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to refuse to move house?

(14 Posts)
cheekster Sat 08-Aug-09 00:06:00

Our house is lovely - 3 bed detached, good sized rooms (big enough if we want to expand our family anymore), nice neighbours, in a quiet cul de sac where DS can play when he is older, in a lovely little village with great community spirit and a fab school too.

The problem is, right behind us is a railway line, not a main line, we probably get trains going past every 30 mins or so. Our house is new - we bought off the plans, we were a little naive TBH and didnt realise how close the railway line was. Anyway, Ive learnt to live with it, yes it is still a pain when out in the garden sometimes but its gone within seconds anyway.

DH wants to move, not far, but he says he cannot stand the trains any longer. But I just think that whatever home you get there will always be something you arent quite happy with.

We have some money aside and were debating whether we use it to make a sunroom or to move home. I really want to dig my heels in and stay put, but if DH is nt happy them am I being unfair?

AIBU to want to stay put?

MsHighwater Sat 08-Aug-09 00:17:22

Probably YABU not to even consider it. How would you feel if the boot were on the other foot?

Another house might not be perfect but at least its imperfections might be something that both of you can tolerate - which doesn't seem to be the case where you are now.

famishedass Sat 08-Aug-09 00:38:46

Please move for your dh's sake sad - noise can be awful stressful and not everyone reacts to noise the same way. What irritates one person may not bother another. If your dh says he can't stand the trains then he can't stand the trains.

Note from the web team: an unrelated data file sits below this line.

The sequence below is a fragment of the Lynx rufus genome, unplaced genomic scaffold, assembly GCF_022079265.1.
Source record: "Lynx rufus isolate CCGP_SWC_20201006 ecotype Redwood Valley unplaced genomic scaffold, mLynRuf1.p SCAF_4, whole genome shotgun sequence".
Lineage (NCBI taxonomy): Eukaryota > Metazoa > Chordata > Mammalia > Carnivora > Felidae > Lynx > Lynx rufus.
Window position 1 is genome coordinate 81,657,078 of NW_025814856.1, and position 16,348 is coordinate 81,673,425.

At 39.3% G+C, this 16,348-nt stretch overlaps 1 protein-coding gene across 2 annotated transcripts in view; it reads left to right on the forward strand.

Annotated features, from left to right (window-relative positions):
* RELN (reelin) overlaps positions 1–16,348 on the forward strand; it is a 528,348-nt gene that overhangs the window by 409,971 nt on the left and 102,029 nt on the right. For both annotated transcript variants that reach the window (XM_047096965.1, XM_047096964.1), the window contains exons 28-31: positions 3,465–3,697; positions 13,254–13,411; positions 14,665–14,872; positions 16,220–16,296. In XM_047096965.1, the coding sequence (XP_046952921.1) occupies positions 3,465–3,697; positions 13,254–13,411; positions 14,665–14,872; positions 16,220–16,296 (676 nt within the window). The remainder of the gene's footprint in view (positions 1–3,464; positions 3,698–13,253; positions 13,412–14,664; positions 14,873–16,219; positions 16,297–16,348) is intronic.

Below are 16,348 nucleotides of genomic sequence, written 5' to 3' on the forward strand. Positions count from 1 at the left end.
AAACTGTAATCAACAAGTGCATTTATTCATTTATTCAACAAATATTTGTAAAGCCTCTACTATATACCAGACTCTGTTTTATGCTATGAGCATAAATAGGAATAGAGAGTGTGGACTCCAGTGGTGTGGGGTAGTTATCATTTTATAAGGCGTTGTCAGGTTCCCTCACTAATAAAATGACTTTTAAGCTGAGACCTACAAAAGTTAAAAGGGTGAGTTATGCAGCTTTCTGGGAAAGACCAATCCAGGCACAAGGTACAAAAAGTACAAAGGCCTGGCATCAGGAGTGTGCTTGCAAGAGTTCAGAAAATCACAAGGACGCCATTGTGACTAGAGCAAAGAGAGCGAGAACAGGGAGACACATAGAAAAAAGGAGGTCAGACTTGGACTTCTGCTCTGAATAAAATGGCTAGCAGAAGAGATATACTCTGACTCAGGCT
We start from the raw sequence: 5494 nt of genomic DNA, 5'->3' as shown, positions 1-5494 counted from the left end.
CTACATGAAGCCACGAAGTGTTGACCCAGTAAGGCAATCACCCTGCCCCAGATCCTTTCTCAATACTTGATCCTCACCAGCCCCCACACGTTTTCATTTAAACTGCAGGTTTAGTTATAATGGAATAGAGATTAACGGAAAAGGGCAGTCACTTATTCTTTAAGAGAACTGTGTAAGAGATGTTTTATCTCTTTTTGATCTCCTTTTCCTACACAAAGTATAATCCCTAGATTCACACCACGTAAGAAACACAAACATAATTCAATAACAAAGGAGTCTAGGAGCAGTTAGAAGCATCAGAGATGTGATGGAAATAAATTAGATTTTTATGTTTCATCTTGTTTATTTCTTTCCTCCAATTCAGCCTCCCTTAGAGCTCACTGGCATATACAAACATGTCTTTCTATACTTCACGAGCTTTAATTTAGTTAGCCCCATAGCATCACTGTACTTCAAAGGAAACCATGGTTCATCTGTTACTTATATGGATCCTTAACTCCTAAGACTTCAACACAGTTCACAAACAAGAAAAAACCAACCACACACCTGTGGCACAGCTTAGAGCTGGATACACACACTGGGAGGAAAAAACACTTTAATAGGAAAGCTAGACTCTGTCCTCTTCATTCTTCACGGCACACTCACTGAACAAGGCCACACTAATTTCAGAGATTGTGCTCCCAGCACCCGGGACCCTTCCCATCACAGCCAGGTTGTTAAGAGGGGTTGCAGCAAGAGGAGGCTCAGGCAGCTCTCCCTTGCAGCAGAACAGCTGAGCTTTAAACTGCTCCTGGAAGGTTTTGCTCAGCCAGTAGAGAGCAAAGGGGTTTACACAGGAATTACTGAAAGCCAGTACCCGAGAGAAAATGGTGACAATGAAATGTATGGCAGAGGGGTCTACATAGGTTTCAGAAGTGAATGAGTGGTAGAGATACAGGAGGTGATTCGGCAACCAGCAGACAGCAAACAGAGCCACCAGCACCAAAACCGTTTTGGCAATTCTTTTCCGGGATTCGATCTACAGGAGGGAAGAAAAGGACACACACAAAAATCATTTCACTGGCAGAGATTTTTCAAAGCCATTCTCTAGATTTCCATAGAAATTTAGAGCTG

Surely you can move to another house in the village?

I am on anti-depressants due to lack of sleep because of HGV noise. I wouldn't wish it on anyone.

edam Sat 08-Aug-09 00:43:33

I think if dh is finding the noise unbearable, then yes, you have to move. Really not on to force someone to put up with something that raises their blood pressure twice an hour every time they are in their own home.

But are you sure it is the noise that's getting to him? Is it possible he's focused on the noise but actually there's something else getting at him?

cheekster Sat 08-Aug-09 00:43:55

The thing is, its not the noise that bothers him. He has actually admitted that the trains dont bother him. What DOES bother him is comments from people when they visit our house or come to a BBQ etc

We have had comments such as - "Dont know how you put up with that?" and they really get to him. It has come to the point that he wont invite people to BBQ s etc

I think he is being silly about it. He worries too much about what people think and I hate that of him. As you can imagine Im the total opposite, people take us as they find us and like us or lump us!

Tanee58 Sat 08-Aug-09 00:48:31

Hmm, well if he isn't worried himself about the trains, perhaps he could make a joke about it and tell his friends he's taken up trainspotting? Shame to up sticks and move just because of other people's comments!

paisleyleaf Sat 08-Aug-09 00:48:42

I'd much rather live with a railway line running close to the house than a road.
Our friends have a railway alongside their garden, we visit them a lot, and you're right - the train is gone in seconds
while a road is pretty noisy constantly.

What a shame about the comments.

Tanee58 Sat 08-Aug-09 00:52:16